The price per barrel of oil has risen by an astonishing 13.5% during the past month, stemming from a push on both sides of the market equation. The push comes from increasing demand in the United States and China and a tightening output supply on the part of OPEC, who just announced further cuts recently.
According to the past quarter's ISM Manufacturing PMI reports, the petroleum industry stands alone in delivering a whole quarter (three consecutive months) of expansion across the board. Following this development, investors should not be surprised to see rising oil prices.
Taking the attention away from oil for a moment, specific industries are set to feel the aftermath effects of these price dynamics, especially regarding their input costs and demand.
One industry heavily dependent on where the prices of oil go is plastics and specialty chemicals, which is why investors should focus on these two stocks, which are being discounted today despite an upcoming bottoming in the industry.
Despite posting some contractions in its latest quarterly financials, Westlake Corporation (NYSE: WLK) is one stock where markets are already beginning to price in the adverse effects of higher oil prices and lower demand.
A 27% contraction in revenues is understandable once investors realize that most of Westlake's sales depend on residential real estate activity, which uses Westlake products to finish ongoing projects.
These cyclical contractions in real estate stocks, stemming from higher mortgage costs, are driving Westlake's demand side of the equation lower. On the other side of the spectrum, margins are declining due to higher input costs caused by the rise in oil prices.
Westlake's stock chart will reveal an 8.8% decline over the past month, which almost mirrors the rise in oil during the same period. As the market gets deeper into bearish sentiment for this company, investors considering a purchase are digging themselves into even higher upside potential.
Analysts are landing on a consensus price target of $127.7 a share, where the stock needs to rise by 2.2% to close this gap. However, investors can wait for the downside momentum to exhaust itself and look for this entry-level instead.
Taking Wall Street's definition of a bear market, known as a 20% retracement from recent highs, investors can mark these prices for Westlake stock as significant liquidity likely to be injected. Westlake's recent high of $138 will make a 20% retracement fall toward the $110 level.
Going from this entry target, investors can assume a more attractive 16% upside based on these analyst targets. Moreover, management has repurchased nearly one million shares during the past twelve months, using financials as of the second quarter of 2023.
This is important for those investors on the fence since they can now buy the stock at cheaper levels than insiders thought it would be cheap enough for them to buy.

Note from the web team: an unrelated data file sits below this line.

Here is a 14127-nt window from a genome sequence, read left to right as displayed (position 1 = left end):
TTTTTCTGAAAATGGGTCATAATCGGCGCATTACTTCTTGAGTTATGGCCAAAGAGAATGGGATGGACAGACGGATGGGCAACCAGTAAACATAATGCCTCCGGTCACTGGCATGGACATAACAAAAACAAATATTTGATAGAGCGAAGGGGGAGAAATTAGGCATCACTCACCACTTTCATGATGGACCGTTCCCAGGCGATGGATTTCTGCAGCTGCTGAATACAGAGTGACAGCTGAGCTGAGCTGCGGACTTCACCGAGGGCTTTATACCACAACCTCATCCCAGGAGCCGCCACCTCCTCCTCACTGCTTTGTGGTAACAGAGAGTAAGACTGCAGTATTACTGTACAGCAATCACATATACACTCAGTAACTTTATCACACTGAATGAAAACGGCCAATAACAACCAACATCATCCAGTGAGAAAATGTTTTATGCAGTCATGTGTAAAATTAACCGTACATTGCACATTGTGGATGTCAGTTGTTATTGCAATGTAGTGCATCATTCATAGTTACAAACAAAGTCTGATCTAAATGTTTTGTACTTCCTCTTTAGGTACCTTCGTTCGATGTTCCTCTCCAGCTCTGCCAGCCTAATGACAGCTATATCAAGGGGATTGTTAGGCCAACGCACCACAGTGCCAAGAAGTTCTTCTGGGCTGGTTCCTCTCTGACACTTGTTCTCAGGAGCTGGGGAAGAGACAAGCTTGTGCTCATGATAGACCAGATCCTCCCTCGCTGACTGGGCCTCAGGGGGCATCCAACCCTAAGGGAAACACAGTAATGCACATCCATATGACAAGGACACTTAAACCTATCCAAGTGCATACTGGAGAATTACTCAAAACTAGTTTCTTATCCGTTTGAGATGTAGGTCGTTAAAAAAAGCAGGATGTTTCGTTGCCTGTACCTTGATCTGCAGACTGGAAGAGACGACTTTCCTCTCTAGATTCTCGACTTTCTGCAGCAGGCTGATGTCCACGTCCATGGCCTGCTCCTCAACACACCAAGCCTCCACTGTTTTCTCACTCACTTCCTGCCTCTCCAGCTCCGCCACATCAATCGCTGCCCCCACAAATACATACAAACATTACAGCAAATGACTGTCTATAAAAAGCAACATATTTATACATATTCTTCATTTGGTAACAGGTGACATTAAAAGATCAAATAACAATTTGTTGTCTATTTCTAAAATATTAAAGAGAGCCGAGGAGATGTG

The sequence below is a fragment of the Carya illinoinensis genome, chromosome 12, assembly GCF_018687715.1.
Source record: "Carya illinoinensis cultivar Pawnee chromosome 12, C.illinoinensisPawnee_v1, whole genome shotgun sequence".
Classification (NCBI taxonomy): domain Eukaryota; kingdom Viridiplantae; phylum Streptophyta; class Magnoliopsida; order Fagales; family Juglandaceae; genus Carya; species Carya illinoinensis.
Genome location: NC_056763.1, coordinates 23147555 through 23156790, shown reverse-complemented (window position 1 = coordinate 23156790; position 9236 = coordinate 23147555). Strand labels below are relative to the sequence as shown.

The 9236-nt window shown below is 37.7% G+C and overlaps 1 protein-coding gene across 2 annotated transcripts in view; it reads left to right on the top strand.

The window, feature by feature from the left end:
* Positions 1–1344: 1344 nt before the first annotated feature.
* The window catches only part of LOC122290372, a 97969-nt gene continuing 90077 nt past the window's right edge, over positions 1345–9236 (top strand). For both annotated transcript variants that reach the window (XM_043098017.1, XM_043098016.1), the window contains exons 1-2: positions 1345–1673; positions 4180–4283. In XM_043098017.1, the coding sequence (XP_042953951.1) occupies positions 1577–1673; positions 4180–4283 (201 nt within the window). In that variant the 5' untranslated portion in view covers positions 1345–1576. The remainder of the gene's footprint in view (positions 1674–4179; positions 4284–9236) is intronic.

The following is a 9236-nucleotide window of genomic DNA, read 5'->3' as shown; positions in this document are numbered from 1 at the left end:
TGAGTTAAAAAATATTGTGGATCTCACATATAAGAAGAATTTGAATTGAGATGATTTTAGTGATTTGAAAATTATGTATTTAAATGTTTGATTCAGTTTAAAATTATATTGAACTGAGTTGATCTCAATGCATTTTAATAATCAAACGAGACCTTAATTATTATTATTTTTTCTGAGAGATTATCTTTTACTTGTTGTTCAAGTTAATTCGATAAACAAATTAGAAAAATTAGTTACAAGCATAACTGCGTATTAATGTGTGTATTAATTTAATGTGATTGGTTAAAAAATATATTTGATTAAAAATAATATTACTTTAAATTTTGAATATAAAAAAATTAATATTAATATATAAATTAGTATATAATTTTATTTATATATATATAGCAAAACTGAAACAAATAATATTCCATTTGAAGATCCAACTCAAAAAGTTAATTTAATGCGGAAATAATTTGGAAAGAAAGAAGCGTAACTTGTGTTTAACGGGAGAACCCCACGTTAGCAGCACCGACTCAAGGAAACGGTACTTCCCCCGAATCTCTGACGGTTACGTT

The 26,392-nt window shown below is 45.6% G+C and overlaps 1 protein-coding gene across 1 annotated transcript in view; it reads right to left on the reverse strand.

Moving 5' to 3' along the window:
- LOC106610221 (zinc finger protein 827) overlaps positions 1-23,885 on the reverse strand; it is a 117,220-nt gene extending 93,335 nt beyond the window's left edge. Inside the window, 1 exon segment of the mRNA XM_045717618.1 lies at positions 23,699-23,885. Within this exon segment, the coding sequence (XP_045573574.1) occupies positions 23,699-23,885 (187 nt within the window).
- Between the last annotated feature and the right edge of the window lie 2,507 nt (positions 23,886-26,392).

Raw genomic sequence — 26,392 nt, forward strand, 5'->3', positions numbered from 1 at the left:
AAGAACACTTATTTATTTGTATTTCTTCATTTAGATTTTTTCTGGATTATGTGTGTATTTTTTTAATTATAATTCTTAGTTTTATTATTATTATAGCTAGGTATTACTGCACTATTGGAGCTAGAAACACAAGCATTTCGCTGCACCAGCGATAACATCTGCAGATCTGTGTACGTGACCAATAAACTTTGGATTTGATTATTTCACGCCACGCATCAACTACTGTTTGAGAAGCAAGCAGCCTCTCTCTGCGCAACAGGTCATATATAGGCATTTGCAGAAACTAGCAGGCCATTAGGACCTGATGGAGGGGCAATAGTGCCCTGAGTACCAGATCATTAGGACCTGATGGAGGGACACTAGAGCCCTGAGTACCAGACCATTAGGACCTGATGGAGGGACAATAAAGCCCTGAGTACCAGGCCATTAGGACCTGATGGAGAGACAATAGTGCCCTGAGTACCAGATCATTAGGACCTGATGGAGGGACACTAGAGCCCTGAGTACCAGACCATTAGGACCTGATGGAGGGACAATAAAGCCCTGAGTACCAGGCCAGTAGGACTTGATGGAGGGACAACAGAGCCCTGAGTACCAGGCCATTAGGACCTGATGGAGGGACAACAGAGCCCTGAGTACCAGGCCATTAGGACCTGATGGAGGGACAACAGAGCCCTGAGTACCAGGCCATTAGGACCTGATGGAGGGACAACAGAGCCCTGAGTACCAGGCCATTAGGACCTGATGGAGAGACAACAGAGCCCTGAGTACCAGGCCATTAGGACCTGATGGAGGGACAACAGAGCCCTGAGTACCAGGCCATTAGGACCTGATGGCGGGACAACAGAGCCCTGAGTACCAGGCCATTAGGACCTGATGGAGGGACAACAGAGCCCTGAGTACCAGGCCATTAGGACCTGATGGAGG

Knowing that the residential real estate market is set to rebound eventually, as well as a likely event that would bring oil to more affordable levels, investors can rest assured in the eventual pivot to the upside to the tune of double-digits.
Here is another story that will likely follow Westlake, though the stock chart has taken longer to crack its pullback. LyondellBasell Industries (NYSE: LYB) is one company whose products are also affected by oil prices and real estate demand, though it has one advantage.
Sales for LyondellBasell are spread across many other countries and regions, unlike Westlake's sole focus on the North American markets. This revenue diversification may be one of the factors helping the stock remain near its all-time high prices while Westlake declines more aggressively.
However, as markets tend to treat most stocks within a sector as equals, there is still a possibility that LyondellBasell stock will decline.
Should the pullback come to this name, analyst price targets would rise from today's 1% upside to a more attractive figure; the question is, at which price will this be so?
Following the same 'bear market' strategy presented for Westlake, investors can take LyondellBasell's recent high of $101.4 a share and apply a 20% discount, bringing them to a level of $81.1 a share. While this seems like a big move, the company's financials may give markets a reason to make this happen.
A 56% contraction in earnings per share sticks out like a sore thumb in the latest quarterly results, and all else being equal, the stock should have followed a similar decline, considering that EPS typically drives stock prices. Markets are in denial, but investors can rest assured that the discount is coming.
So, why would you consider buying a couple of contracting businesses? Apart from these only being standard cyclical pivots, these are two of the industry's gems.
The sector carries an average ROIC (return on invested capital) of 9%. In comparison, Westlake and LyondellBasell deliver 10.5% and 10.8%, respectively to stand out from peers.
A famous value investor out there emphasizes his strategy of buying above-average ROIC at below-average valuations. An average P/E of 18.3x would place the industry above Westlake and LyondellBasell's 10.4x and 12.6x multiples, fulfilling the pillars for this strategy.